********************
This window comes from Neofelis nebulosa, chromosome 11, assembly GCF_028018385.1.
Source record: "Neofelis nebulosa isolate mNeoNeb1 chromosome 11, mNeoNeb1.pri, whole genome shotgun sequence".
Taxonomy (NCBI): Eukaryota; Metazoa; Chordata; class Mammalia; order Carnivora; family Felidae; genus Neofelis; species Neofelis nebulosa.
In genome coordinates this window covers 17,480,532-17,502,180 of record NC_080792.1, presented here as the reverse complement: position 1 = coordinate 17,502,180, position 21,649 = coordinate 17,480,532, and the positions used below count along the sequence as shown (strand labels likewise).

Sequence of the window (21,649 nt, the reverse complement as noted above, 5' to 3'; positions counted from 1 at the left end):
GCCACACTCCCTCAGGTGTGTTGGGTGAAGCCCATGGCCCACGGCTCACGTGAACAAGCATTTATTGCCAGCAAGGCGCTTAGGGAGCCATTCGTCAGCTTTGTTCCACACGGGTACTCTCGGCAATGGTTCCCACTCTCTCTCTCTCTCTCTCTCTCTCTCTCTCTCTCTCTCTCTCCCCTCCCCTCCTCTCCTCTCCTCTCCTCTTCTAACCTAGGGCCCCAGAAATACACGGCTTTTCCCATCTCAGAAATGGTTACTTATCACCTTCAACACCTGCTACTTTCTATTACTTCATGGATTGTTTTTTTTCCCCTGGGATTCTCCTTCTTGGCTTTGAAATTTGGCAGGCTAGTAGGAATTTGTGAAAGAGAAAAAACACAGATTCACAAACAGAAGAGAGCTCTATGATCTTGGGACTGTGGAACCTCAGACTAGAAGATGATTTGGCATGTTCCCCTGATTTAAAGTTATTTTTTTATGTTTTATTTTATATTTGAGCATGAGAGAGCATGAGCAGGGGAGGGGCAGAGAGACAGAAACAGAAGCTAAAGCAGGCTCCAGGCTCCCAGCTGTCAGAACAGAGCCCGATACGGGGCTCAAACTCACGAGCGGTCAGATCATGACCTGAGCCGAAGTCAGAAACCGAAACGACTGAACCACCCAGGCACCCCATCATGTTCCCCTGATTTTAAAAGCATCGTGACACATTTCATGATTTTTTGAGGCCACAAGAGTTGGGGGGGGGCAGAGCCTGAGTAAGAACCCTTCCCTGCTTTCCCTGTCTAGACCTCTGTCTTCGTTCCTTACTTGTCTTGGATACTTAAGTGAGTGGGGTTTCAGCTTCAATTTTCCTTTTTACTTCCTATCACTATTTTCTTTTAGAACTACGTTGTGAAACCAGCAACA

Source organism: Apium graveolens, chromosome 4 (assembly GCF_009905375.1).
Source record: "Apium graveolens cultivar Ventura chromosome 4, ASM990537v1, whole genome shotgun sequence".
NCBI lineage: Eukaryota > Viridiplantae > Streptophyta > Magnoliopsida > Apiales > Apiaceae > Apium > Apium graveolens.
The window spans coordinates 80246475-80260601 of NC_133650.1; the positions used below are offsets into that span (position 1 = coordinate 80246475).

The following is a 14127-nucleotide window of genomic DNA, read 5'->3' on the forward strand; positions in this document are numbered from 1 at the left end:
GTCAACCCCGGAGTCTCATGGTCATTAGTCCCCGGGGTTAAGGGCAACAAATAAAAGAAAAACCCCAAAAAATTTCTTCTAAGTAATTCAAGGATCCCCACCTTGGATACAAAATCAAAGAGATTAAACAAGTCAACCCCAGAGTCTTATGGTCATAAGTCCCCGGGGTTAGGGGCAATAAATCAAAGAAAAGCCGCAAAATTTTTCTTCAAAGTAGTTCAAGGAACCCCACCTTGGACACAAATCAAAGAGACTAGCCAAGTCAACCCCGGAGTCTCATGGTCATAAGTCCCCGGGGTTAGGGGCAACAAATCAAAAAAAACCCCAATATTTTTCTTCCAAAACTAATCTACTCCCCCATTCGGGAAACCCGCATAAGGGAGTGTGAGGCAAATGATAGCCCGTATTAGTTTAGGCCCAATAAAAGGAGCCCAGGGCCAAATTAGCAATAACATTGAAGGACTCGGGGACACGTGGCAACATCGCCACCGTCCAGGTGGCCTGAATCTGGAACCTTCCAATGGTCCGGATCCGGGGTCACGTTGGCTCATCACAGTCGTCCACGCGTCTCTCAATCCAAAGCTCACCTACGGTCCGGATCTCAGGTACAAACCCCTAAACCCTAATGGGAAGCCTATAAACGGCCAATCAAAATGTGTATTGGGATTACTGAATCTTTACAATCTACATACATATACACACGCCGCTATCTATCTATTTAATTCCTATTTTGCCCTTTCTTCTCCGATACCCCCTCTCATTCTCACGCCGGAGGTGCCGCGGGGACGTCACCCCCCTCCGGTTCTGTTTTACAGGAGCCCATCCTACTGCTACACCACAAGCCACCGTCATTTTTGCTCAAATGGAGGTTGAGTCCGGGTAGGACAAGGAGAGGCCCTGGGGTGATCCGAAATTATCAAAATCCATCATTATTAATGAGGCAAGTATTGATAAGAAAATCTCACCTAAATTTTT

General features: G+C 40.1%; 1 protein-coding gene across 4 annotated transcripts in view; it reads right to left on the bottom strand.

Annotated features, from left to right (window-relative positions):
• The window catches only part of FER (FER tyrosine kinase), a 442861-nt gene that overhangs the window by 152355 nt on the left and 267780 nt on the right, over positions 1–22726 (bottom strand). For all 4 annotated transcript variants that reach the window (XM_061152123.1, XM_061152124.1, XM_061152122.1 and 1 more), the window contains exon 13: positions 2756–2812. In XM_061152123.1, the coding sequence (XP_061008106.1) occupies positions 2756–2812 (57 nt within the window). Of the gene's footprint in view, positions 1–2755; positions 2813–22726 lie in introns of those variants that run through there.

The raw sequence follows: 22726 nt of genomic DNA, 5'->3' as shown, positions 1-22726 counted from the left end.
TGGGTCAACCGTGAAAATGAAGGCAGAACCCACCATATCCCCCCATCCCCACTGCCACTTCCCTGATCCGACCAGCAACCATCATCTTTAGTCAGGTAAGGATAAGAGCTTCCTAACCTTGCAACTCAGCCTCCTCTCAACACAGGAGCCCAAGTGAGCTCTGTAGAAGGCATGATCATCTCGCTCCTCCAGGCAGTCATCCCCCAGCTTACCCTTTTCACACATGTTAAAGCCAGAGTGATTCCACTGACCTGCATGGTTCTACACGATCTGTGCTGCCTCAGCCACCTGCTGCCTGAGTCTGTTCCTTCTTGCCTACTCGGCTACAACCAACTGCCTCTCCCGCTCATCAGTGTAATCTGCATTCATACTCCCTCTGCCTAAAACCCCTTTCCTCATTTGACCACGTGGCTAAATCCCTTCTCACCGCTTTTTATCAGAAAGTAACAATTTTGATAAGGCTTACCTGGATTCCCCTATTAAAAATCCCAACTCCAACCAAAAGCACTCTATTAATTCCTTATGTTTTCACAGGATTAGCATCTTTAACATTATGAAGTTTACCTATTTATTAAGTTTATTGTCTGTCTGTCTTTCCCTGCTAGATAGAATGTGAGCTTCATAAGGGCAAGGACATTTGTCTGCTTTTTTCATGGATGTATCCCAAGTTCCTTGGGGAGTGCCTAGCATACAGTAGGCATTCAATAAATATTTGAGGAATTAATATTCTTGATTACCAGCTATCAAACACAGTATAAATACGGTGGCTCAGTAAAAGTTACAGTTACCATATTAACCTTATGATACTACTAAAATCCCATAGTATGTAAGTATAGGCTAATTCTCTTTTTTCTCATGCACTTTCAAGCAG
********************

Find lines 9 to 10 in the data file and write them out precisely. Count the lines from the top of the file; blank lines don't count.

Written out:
NCBI lineage: Eukaryota > Viridiplantae > Streptophyta > Magnoliopsida > Apiales > Apiaceae > Apium > Apium graveolens.
The window spans coordinates 80246475-80260601 of NC_133650.1; the positions used below are offsets into that span (position 1 = coordinate 80246475).